UK railways are getting more innovative, survey of experts finds
The UK’s railways are becoming more innovative but the Covid-19 pandemic has had a negative impact on forward-looking projects, a new survey of industry professionals has found.
The survey of 321 rail experts, conducted by the Railway Industry Association (RIA), revealed that 62 per cent of respondents in 2021 believed rail is ‘extremely, very or quite innovative’, a 12 per cent increase from 2019.
For the current five-yearly funding cycle, Network Rail has allocated £245m for research and development projects.
The money is being spent on various efforts including digitising the railways as demand for services continues to rise, creating algorithms to improve safety and “intelligent” infrastructure that can detect problems with passing trains.
But while the survey showed that confidence in rail innovation is on the rise, the sector was seen as less innovative than the automotive, transport, finance and defence sectors, even though it had seen the largest swing of those sectors from 2019 to 2021.
Availability of rail funding, testing and trialling facilities and innovation advice were listed as the three ‘facilities and resources’ that have the biggest impact on innovation in rail.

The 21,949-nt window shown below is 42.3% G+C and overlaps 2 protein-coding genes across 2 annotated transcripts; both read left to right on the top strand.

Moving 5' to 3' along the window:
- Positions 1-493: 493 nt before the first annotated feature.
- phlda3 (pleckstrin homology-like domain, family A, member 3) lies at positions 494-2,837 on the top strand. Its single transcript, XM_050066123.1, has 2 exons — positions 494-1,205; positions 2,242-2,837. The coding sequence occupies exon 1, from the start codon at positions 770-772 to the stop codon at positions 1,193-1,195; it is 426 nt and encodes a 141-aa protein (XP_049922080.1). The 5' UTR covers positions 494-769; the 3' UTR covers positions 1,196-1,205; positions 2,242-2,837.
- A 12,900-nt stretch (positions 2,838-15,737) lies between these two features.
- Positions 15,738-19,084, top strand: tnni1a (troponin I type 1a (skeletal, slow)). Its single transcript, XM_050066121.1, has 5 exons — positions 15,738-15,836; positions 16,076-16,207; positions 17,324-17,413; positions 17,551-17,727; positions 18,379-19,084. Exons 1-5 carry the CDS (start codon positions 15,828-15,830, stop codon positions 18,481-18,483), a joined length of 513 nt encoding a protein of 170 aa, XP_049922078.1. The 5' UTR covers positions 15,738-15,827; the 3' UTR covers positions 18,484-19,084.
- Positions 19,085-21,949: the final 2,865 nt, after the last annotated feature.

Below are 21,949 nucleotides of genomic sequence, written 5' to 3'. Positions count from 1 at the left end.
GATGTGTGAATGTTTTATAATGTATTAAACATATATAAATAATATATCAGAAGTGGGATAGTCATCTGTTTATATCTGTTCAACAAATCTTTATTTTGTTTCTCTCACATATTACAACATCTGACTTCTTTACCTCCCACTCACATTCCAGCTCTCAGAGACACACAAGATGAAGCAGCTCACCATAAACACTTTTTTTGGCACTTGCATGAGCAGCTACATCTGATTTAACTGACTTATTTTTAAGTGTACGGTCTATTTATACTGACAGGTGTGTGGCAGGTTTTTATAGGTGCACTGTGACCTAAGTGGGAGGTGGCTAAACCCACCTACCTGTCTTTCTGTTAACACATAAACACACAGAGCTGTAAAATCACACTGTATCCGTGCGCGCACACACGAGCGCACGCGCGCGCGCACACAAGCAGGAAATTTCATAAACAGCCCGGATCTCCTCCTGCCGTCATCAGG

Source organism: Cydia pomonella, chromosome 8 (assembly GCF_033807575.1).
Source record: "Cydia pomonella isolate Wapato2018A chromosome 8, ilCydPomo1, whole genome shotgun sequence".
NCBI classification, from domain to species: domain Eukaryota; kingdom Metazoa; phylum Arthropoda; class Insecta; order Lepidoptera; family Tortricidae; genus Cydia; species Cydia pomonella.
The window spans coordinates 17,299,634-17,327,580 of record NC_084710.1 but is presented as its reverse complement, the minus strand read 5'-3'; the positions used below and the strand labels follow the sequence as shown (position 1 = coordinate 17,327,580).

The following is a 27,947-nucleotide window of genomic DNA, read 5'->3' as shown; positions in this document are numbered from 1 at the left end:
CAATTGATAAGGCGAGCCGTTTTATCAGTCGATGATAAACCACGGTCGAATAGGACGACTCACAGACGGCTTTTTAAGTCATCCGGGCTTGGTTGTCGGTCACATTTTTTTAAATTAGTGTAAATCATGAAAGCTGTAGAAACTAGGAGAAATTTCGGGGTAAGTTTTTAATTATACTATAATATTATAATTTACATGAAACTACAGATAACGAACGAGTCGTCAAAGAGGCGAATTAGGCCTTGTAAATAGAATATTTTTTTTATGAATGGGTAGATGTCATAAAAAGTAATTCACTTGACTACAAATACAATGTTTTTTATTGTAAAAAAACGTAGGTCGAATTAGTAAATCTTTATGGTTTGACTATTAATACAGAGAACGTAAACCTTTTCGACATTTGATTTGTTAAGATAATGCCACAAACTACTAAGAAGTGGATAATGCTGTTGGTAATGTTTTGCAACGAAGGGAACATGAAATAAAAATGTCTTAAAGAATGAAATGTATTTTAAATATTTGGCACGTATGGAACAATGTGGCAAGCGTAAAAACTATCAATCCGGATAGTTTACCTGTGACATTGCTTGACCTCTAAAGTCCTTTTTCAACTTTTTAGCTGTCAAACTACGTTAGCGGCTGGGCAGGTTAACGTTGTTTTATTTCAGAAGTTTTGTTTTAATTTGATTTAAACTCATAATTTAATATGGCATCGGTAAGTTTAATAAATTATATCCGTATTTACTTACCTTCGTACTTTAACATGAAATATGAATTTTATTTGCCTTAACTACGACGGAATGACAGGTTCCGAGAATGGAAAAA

However, some 56 per cent of respondents said that the coronavirus pandemic had had a negative impact on their planned innovation projects in 2020/21.
Last month, a House of Lords committee stated that technology would be a key driver to reforming railway passenger fares and ticketing.
The government has also faced criticism for not pursuing a programme of railway electrification fast enough to for the UK to meet net zero carbon targets by 2050.
David Clarke, technical director at the RIA, said: “Innovation is vitally important for the rail sector - helping ensure the industry continues to provide the best possible services for passengers and freight users, whilst delivering more cost-effectively, reducing carbon emissions and with less disruption to the public.
“[The survey] showed that more work needs to be done, particularly in areas like procurement and rail funding, to ensure rail suppliers have all the tools they need to bring new products and services into the market.
“Although moving in the right direction, rail professionals still see their industry as less innovative than some others. Whilst it is unclear how objective this assessment is, it suggests that there is more to be done in celebrating and promoting rail industry innovation.”
David Rowe, head of rail technology at Network Rail, said: “Through the Network Rail Research & Development Portfolio, we’ve been investing some £245m for innovative products and solutions including using new, lightweight products and automation processes – with examples like the Prometheus drone and FLOW Bridge.
“And through the Accelerated Innovation Programme, we’ve been taking a new approach to procuring innovation, taking ideas from proof of concept to first deployment within 12 months.”
Sign up to the E&T News e-mail to get great stories like this delivered to your inbox every day.